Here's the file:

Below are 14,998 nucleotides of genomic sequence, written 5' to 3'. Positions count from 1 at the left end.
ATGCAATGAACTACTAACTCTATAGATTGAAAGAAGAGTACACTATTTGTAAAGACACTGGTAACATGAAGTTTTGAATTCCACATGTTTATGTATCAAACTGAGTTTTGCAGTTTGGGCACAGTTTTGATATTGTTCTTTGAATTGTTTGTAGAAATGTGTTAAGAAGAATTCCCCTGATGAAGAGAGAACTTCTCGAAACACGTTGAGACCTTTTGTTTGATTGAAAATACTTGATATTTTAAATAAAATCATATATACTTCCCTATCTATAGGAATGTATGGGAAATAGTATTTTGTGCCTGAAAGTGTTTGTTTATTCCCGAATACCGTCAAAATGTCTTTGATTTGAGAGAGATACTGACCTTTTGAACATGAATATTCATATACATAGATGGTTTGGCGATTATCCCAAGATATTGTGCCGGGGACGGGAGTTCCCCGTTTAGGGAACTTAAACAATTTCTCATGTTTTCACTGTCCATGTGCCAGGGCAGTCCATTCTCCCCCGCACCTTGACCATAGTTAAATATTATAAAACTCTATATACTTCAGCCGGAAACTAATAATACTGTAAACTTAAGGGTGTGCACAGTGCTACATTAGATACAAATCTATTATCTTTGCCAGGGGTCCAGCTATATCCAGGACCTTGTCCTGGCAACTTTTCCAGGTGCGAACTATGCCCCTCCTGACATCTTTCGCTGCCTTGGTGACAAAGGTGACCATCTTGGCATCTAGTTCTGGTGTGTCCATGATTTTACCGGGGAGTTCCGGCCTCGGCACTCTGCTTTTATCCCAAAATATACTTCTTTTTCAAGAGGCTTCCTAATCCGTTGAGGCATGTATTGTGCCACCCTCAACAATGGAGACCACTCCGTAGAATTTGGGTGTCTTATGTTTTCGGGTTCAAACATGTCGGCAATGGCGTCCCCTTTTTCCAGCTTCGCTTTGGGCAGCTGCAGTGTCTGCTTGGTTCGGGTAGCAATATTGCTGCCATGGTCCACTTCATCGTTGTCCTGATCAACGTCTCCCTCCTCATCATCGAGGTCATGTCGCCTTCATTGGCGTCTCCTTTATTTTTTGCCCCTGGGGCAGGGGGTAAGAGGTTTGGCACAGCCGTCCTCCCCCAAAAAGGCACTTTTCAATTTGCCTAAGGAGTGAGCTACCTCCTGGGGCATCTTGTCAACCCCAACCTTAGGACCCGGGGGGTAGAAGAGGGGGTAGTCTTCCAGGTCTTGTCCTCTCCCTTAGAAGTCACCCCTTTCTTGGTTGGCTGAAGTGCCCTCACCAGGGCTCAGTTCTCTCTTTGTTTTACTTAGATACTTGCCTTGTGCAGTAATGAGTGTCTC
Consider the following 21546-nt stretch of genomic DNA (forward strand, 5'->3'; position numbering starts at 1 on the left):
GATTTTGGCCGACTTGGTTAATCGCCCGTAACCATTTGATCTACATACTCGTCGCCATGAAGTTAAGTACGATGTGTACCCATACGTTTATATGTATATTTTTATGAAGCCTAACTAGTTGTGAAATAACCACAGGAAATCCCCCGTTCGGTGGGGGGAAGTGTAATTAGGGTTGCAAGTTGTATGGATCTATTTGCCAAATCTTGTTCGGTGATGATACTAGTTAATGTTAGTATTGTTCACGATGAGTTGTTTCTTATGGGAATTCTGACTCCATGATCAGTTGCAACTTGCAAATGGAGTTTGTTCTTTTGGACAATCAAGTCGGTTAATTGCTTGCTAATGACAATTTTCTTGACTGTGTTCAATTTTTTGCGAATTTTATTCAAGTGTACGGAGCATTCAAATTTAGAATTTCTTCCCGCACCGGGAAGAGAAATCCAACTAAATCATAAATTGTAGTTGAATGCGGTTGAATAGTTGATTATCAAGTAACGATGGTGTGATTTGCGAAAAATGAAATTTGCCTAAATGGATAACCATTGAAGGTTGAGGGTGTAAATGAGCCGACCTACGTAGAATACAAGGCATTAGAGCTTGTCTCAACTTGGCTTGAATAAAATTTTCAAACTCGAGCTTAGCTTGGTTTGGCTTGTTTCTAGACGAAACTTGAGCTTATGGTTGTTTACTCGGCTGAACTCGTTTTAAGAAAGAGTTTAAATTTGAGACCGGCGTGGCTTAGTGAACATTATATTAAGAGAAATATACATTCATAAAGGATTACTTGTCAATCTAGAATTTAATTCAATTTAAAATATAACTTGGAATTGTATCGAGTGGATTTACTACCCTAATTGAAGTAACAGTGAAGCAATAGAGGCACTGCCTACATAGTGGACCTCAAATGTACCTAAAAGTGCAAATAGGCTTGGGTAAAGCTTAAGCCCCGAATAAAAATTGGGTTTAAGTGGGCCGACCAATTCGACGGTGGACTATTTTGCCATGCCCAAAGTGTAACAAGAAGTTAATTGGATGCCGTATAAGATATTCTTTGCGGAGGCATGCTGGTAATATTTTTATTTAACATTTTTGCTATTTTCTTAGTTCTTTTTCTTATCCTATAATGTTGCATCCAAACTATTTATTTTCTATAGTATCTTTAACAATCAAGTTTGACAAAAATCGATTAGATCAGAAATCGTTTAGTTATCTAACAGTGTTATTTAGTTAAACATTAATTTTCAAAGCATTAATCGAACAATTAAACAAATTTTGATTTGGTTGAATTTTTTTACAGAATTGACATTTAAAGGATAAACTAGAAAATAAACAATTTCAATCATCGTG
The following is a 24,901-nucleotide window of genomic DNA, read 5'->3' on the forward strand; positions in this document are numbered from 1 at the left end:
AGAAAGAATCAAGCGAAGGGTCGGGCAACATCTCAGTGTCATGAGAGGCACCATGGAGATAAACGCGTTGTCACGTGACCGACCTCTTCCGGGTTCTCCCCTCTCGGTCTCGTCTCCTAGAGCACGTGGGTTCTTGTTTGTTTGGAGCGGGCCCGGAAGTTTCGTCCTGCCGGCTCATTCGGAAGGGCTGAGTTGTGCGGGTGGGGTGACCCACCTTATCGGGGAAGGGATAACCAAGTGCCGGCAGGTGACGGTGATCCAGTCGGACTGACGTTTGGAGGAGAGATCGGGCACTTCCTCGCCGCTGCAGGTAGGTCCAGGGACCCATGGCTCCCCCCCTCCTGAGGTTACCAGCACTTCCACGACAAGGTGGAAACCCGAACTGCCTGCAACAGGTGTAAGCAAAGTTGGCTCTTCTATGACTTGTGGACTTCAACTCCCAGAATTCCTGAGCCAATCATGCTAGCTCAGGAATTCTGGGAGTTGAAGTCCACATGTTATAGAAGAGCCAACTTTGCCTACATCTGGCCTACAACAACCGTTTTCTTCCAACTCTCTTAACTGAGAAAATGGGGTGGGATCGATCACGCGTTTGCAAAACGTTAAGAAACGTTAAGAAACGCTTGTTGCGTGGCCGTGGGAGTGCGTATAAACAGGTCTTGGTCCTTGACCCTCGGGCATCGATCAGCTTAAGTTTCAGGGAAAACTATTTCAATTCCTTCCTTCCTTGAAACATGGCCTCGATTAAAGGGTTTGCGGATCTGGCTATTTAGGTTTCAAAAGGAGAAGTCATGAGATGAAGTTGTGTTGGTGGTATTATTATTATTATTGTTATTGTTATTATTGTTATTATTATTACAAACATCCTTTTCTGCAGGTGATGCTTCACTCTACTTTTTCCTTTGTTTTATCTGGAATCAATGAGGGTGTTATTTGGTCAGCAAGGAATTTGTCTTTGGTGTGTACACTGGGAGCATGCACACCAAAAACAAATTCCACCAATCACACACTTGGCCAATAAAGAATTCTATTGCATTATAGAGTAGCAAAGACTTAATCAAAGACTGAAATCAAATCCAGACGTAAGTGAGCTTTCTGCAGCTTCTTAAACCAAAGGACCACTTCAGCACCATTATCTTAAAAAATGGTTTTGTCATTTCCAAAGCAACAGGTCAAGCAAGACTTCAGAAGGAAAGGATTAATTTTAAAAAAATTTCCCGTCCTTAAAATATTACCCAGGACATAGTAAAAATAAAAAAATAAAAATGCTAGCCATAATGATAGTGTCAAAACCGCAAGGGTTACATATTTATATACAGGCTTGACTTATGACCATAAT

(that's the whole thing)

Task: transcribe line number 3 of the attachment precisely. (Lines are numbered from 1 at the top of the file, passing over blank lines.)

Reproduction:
Consider the following 21546-nt stretch of genomic DNA (forward strand, 5'->3'; position numbering starts at 1 on the left):